Since October 2007, the CTC has worked very closely with the government of Canada and with Tibetan-Canadians and their cultural associations. Countless meetings with Canadian government officials, the Indian government, and the Central Tibetan Administration have taken place over the past four years. "We want to see the project succeed. It's about those individuals to have an opportunity for new life," said Travis.
At the request of His Holiness, these 1000 Tibetans will all come from the Indian state of Arunachal. Those eligible must have been living in Arunachal Pradesh before December 18, 2010, and they must have continued living there since. They will also all be "displaced" Tibetans, meaning they came to India from Tibet during their lifetime. In an effort to keep families together, exceptions will be made for children born in India whose parents are displaced. Applicants will also need to be able to clear background checks. Travis stressed that this process would be "transparent" and that applicants absolutely must meet this criteria to be eligible.
The 1000 immigrants will come over the course of 5 years; the CTC is looking at 100-300 a year. The first group will come in 2012. Travis anticipates the group will be a mix of single individuals over 23 and families at various stages. If there are more than 1000 applicants, a lottery system will be used to ensure fairness.
According to Travis, the Tibetan settlement in Arunachal Pradesh is extremely remote and poverty-stricken, which is why His Holiness chose Tibetans from this area for the resettlement project. Because they don't have the infrastructure in place there, children in Arunachal Pradesh typically come to Dharamshala for basic education. The families are so poor they rarely see their children on holidays. "The reality for some of these families is that they will see each other for the first time in years when they arrive at Delhi airport [to travel to Canada]," said Travis.
The Tibetan community in Arunachal has responded to the resettlement project with overwhelming interest. During the Canada Tibet Committee's visit to two settlements in Arunachal Pradesh earlier this year, in one settlement 400 people came out; in the other, 300 people. "Virtually one person from each family came out," said Travis.
Travis urged interested Tibetans to truly look into what a move to Canada would mean for them and their families. "One of the messages we wanted to convey is that you know Canada from television, but that's not really Canada. Do your research. Make sure this is the right decision for you."
Those Tibetans eligible for and interested in this project are encouraged to start the process of obtaining an identity certificate in India. If they are given permanent residency in Canada, which is possible after they live there for three years, the certificate will enable them to come back to India to visit. If they do not have the certificate, they may be denied this opportunity.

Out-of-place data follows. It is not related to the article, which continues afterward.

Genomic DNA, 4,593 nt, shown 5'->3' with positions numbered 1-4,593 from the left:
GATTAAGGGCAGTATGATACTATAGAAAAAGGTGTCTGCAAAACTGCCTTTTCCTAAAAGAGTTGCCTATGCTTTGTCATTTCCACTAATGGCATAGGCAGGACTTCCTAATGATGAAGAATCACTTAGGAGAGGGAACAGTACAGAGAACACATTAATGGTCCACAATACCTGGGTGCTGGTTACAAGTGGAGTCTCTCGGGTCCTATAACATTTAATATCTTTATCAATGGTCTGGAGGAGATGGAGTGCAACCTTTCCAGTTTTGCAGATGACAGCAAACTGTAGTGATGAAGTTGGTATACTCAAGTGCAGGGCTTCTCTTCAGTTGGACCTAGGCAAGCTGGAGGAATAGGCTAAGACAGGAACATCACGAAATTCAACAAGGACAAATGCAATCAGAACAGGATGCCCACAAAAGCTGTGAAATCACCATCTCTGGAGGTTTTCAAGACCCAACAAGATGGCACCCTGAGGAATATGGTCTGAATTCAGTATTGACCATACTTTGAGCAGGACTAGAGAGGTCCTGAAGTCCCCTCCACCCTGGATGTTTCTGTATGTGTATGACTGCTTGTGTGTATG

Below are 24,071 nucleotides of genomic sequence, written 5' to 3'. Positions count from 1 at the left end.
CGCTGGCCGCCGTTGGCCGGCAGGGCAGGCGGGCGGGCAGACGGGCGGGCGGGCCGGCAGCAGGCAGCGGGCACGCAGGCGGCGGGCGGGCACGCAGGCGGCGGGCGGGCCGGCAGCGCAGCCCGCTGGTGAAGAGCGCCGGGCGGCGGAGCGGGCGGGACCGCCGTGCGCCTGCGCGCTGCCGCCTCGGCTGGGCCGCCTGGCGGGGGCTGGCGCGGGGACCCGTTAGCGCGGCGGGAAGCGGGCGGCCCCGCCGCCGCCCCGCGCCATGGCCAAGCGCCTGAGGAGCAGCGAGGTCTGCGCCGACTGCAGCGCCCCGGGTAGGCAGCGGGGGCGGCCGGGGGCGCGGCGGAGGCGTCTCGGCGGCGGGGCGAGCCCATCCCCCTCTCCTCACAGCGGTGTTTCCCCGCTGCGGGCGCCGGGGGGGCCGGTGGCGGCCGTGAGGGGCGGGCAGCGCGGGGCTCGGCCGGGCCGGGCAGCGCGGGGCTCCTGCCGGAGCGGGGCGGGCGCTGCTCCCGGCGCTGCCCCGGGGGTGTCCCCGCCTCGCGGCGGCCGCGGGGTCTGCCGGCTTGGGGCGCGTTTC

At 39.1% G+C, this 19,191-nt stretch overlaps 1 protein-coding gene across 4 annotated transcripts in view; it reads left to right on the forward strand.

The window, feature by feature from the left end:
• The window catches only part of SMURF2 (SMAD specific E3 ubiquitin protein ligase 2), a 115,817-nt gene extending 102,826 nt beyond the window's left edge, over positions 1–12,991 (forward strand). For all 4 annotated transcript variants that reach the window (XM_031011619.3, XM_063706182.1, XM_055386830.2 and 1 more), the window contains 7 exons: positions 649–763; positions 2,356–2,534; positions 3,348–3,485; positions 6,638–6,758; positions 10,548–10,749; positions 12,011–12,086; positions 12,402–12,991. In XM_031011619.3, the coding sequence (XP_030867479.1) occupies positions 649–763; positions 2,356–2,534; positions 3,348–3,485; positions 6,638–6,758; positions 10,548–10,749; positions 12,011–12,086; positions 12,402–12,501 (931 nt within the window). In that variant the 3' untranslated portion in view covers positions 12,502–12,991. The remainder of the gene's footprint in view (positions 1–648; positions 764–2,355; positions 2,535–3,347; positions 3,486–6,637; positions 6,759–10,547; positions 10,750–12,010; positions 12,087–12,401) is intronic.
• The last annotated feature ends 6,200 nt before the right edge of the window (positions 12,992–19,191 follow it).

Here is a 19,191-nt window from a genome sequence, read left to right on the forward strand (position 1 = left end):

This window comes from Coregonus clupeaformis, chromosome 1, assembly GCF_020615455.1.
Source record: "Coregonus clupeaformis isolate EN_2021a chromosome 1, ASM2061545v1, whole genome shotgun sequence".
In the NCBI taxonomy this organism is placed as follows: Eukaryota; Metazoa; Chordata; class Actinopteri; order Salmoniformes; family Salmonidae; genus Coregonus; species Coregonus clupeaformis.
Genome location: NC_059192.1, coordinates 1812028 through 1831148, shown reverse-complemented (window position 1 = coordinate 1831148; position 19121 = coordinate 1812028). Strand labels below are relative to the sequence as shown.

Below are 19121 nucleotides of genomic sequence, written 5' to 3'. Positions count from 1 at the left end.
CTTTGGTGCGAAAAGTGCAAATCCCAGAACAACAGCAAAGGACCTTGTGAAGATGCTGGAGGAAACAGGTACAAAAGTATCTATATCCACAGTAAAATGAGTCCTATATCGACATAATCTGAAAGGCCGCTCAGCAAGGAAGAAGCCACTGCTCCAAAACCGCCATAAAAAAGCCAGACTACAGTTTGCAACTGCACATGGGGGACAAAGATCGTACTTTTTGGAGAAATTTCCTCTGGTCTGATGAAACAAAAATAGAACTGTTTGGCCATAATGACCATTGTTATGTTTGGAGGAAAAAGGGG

New life in Canada
The CTC is working to ensure that every Tibetan who immigrates to Canada will be sponsored. Through the CTC's "Group of Five" program, each refugee will have the support of five or more Canadian individuals. The Groups of Five will help support the refugees financially and in finding work and housing. The groups will also help the refugees adjust to their inevitable culture shock, working with them on their English and French and helping them find schools for their children.
The CTC hopes to match the Tibetan immigrants with jobs they already have the skills for. Agriculture, handicraft, service industry, and health care have been identified as potential areas of good matches between Tibetan skills and Canadian need.
Several larger groups, such as churches and synagogues, have expressed interest in forming Groups of Five. With potentially hundreds of people in a congregation, individuals with such a group would "feel like they had an incredible support system behind them," said Travis.
Travis hopes that a mix of individuals will participate in the Groups of Five program, and that among these will be some who have been part of a Group of Five in the past as well as some Tibetan-Canadians who have been through the immigration experience. "No one is going to be abandoned in this process," Travis assured.
The CTC is committed to helping the Tibetan refugees keep their culture and language alive in their new life in Canada. The existing Tibetan community is already doing well with this, as many Tibetan cultural associations are thriving there. With the new refugees, there will be "sufficient numbers to do some dynamic things," said Travis.
Canadians interested in applying to be part of a Group of Five can do so this coming September, when the forms become available.
History of Tibetan refugees in Canada
The Tibetan community in Canada already numbers around 5,000, and is primarily located in Ontario. In 1967 His Holiness began appealing for the international community to accept refugees, and in 1971 Canada fulfilled that request by resettling 228 refugees. The resettlement was largely successful; within three years all were employed and self-sufficient. The government paid $558,000 to help out with food, shelter, clothing, and transportation, well below what they had budgeted.
Travis anticipates that this program will proceed in a similar manner. "A few years down the road we can look at 1,000 Tibetans who are full contributors to Canadian society."
For more information about the Canada resettlement program, visit http://www.tibet.ca/, http://www.youtube.com/tibetchannel#p/a/u/1/zEHPHnZY_YI, http:www.youtube.com/tibetchannel, and http://www.facebook.com/tibetresettlementproject.